“We know that we have to classify each 30-second epoch into one of five classes, we know the signals to use, humans generally agree on how to score sleep studies, there is an abundance of data available and there are many papers out there comparing how human experts agree.”
After defining the goal, Dr. Agustsson recommends collecting data which is representative of the data you expect to be used in the future.
“When I started at Nox Medical five years ago, we had a machine learning algorithm in place,” said Dr. Agustsson. “The problem was, it was trained on data from people with severe sleep apnea, so these people did not have much N3 and REM sleep, so the model could not learn how to score those sleep stages. It scored almost every epoch as N2. So, the first machine learning task our group took on was to update the model to the one we have today.”
According to Dr. Agustsson, the way to develop and validate a model is to split the data into a training set, validation set, and a hidden test set, which will be used to test the model later on, “however, the true test of the model is when people start using it in the real world.”
Dr. Agustsson says to start with the state-of-the-art: the AASM Manual for the Scoring of Sleep and Associated Events, which outlines exactly how to score sleep stages. It tells us what signals to use, and what to look for in the signals.
“But anyone who has scored a sleep study knows reading the manual is not enough,” he noted. “You need a lot of practice, and this is exactly why we cannot just write the program based on the AASM manual but need to train the model to do our scoring.”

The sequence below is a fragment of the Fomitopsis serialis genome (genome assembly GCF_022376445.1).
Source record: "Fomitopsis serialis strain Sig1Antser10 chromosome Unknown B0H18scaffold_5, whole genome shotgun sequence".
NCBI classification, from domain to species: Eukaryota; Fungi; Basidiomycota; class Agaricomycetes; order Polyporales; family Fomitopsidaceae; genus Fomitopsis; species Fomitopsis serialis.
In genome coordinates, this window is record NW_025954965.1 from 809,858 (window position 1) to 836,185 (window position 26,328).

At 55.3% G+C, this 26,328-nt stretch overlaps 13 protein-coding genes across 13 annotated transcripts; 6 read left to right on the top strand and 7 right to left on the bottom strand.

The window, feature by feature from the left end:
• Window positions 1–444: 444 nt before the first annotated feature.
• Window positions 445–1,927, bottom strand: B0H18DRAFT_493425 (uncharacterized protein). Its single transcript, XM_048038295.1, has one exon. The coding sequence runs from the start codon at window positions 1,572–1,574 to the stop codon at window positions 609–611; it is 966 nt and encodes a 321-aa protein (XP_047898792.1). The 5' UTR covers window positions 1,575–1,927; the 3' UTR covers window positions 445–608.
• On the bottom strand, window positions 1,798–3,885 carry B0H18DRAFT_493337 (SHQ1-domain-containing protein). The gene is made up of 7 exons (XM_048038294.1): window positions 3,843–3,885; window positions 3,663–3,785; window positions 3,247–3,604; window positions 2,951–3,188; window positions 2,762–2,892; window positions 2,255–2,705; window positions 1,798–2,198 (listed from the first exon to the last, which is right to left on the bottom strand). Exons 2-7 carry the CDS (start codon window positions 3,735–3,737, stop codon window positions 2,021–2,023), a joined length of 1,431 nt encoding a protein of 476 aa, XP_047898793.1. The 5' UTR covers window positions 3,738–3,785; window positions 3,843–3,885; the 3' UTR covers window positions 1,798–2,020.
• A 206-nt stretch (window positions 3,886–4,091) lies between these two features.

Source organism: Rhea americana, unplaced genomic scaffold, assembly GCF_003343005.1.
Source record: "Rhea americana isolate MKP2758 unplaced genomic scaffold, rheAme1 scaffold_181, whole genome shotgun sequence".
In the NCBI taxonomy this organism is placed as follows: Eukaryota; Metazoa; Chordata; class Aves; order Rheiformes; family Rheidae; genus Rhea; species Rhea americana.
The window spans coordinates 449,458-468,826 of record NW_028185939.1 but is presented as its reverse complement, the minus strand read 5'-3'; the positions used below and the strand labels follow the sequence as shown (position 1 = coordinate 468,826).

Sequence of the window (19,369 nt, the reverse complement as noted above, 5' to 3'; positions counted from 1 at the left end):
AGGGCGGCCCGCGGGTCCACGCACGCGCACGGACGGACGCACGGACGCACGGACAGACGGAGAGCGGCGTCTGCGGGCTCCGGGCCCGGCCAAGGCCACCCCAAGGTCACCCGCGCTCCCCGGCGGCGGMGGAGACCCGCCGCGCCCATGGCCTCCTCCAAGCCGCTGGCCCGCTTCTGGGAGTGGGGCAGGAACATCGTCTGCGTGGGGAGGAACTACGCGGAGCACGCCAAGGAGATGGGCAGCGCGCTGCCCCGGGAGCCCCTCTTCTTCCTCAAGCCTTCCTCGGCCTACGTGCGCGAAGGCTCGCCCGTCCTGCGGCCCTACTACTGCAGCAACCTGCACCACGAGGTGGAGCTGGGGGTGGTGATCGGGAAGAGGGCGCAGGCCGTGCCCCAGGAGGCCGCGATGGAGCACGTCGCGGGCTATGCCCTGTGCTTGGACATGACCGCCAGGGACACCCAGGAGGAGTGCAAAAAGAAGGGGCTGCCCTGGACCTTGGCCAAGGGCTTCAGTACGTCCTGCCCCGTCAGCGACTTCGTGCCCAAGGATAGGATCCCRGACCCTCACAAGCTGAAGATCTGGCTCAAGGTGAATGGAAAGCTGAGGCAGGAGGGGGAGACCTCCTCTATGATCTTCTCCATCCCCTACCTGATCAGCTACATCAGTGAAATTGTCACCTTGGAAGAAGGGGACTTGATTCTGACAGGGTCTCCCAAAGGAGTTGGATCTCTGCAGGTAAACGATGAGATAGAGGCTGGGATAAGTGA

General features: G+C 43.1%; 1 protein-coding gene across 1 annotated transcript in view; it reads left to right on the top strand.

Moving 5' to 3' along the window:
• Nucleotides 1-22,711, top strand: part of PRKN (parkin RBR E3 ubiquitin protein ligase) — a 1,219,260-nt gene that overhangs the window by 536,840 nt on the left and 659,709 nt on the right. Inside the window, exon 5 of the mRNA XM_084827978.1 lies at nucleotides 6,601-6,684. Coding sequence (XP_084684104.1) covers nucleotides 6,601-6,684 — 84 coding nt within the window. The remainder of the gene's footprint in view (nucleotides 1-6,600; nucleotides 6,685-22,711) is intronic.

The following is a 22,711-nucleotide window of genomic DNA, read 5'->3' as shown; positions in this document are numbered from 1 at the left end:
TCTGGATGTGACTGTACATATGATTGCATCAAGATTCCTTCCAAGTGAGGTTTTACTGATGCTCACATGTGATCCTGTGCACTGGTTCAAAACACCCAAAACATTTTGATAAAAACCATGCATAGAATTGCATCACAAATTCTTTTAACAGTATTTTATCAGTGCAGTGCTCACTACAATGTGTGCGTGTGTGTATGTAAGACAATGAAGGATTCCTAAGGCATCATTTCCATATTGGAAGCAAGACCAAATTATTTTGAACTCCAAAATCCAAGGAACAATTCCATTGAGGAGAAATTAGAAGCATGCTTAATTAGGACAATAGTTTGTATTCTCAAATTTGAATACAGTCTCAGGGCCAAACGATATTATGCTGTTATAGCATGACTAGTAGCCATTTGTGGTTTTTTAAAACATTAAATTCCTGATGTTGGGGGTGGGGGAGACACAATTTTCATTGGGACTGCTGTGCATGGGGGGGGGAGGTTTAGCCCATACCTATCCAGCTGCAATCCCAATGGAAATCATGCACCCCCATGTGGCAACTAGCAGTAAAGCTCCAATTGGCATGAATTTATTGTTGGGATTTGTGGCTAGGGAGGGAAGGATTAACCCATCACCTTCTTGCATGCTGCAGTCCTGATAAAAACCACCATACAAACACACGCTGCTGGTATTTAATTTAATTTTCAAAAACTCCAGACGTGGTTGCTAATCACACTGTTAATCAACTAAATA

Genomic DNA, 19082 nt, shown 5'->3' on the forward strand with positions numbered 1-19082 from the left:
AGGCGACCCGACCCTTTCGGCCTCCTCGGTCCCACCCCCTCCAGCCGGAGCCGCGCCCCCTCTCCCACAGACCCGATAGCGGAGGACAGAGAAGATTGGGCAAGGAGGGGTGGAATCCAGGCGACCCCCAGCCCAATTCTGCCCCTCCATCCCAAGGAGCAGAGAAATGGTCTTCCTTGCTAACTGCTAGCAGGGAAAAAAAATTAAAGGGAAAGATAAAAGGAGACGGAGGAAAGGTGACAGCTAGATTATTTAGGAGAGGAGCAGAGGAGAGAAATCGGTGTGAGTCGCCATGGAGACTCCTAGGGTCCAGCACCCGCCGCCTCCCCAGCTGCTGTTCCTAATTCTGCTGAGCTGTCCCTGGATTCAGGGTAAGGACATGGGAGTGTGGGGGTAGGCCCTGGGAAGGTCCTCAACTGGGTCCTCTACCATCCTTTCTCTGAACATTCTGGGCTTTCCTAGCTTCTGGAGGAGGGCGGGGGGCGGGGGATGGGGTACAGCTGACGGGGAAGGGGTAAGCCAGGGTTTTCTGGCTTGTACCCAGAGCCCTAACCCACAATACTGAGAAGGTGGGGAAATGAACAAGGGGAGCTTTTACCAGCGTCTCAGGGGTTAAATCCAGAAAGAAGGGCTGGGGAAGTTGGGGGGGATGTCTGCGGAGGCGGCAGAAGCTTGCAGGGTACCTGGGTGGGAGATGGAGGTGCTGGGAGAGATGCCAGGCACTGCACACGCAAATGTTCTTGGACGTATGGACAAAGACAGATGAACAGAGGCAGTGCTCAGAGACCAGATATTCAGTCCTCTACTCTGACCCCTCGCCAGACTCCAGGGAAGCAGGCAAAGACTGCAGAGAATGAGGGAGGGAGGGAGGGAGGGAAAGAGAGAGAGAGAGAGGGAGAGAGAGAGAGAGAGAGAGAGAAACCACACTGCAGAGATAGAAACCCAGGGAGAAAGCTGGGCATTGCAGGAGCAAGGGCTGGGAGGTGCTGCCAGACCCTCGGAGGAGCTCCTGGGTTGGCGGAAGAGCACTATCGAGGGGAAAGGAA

A simple place to start applying machine learning to sleep staging is to use the information provided in the AASM scoring manual to determine which features in the signals are of importance. The features are parameters that can be calculated from the signals such as the signal amplitude, signal power in the different frequency bands, or any other signal feature we can think of. This allows us to incorporate the state-of-the-art knowledge into our machine learning models and can allow us to develop high-performance models using limited data.
When we have access to larger data sets, it becomes feasible to apply a different approach called convolutional neural networks or deep learning. Convolutional neural networks are capable of learning to extract the important features from the raw signals. These networks allow us to go beyond what is described in the state-of-the-art since we do not need to handcraft descriptive features from the signals we use.